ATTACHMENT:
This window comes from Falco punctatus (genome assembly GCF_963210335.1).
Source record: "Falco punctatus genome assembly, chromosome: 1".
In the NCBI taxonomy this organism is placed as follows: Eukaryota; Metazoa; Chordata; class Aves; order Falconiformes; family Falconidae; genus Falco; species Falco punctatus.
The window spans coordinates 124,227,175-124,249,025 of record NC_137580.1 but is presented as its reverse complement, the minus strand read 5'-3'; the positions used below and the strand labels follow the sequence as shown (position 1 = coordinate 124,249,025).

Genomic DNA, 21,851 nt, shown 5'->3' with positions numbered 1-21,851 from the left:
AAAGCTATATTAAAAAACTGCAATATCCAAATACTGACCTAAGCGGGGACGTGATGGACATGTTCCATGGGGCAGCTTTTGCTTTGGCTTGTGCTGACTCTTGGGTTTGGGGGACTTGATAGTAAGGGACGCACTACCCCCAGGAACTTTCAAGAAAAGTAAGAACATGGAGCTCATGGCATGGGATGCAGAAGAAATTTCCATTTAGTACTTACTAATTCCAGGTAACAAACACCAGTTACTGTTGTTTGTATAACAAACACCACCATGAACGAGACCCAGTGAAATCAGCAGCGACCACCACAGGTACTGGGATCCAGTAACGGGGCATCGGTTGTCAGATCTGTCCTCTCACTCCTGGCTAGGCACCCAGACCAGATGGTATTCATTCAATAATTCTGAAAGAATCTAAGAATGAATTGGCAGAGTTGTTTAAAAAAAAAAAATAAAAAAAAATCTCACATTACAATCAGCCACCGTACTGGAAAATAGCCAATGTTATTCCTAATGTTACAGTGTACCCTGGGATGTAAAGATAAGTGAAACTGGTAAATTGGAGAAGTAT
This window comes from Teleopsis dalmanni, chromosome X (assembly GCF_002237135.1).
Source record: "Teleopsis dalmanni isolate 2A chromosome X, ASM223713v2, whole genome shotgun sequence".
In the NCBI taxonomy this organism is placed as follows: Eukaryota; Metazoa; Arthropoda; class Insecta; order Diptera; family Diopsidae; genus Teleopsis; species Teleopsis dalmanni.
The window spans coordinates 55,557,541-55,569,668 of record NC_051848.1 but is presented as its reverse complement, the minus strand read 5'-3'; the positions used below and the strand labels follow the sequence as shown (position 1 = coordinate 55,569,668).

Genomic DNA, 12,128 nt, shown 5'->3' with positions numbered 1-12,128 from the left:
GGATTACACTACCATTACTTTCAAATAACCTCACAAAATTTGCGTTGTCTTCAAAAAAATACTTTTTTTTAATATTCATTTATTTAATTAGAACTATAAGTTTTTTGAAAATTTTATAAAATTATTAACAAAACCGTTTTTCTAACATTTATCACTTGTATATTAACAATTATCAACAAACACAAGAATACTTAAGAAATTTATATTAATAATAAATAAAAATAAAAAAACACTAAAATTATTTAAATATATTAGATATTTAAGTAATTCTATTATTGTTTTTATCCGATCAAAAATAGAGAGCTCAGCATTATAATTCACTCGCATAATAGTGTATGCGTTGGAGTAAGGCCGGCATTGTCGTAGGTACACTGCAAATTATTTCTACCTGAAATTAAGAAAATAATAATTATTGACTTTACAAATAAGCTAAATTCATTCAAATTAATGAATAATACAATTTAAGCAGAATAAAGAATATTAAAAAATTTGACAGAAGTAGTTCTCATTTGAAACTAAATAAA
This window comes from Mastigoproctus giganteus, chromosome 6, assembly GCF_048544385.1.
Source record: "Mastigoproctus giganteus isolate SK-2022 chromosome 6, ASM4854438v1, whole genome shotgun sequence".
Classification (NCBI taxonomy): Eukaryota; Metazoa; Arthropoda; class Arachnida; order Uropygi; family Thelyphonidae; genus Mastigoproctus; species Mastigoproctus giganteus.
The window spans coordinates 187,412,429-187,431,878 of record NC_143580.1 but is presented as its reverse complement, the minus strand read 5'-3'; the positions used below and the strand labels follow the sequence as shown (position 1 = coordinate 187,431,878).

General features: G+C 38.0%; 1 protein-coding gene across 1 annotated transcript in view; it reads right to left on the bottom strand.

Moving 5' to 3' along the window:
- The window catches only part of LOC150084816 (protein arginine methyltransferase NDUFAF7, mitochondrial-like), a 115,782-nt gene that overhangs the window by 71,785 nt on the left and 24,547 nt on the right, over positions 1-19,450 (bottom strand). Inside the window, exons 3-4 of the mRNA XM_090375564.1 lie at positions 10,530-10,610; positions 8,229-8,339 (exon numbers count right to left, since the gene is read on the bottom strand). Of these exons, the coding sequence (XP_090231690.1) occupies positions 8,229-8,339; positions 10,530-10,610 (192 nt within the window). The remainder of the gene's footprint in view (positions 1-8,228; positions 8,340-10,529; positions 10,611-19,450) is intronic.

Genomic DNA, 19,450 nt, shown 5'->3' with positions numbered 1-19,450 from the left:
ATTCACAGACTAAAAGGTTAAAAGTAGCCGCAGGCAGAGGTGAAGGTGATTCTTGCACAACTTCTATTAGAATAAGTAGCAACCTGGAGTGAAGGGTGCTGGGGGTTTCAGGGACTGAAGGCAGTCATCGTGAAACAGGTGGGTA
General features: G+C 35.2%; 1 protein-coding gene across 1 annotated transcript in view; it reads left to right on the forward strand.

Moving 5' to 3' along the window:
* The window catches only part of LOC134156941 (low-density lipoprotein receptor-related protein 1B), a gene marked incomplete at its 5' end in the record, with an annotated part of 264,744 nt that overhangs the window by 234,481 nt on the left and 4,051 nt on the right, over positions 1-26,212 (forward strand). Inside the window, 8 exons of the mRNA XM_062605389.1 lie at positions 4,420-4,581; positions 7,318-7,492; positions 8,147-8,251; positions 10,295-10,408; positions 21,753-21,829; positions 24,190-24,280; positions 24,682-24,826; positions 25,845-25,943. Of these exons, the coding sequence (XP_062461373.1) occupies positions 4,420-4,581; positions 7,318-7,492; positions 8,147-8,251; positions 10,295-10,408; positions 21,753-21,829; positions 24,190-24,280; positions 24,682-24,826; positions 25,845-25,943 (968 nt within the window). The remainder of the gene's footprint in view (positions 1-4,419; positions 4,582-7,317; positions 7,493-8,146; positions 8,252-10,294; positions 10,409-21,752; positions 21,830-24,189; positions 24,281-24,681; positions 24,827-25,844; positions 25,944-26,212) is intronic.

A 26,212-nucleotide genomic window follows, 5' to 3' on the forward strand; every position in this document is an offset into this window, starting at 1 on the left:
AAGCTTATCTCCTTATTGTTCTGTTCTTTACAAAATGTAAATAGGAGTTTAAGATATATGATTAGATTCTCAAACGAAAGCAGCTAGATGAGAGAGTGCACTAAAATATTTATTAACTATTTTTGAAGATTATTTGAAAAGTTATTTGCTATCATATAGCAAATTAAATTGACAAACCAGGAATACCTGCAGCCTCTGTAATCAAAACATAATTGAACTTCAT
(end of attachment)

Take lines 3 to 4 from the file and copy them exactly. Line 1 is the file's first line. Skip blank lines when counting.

In the NCBI taxonomy this organism is placed as follows: Eukaryota; Metazoa; Chordata; class Aves; order Falconiformes; family Falconidae; genus Falco; species Falco punctatus.
The window spans coordinates 124,227,175-124,249,025 of record NC_137580.1 but is presented as its reverse complement, the minus strand read 5'-3'; the positions used below and the strand labels follow the sequence as shown (position 1 = coordinate 124,249,025).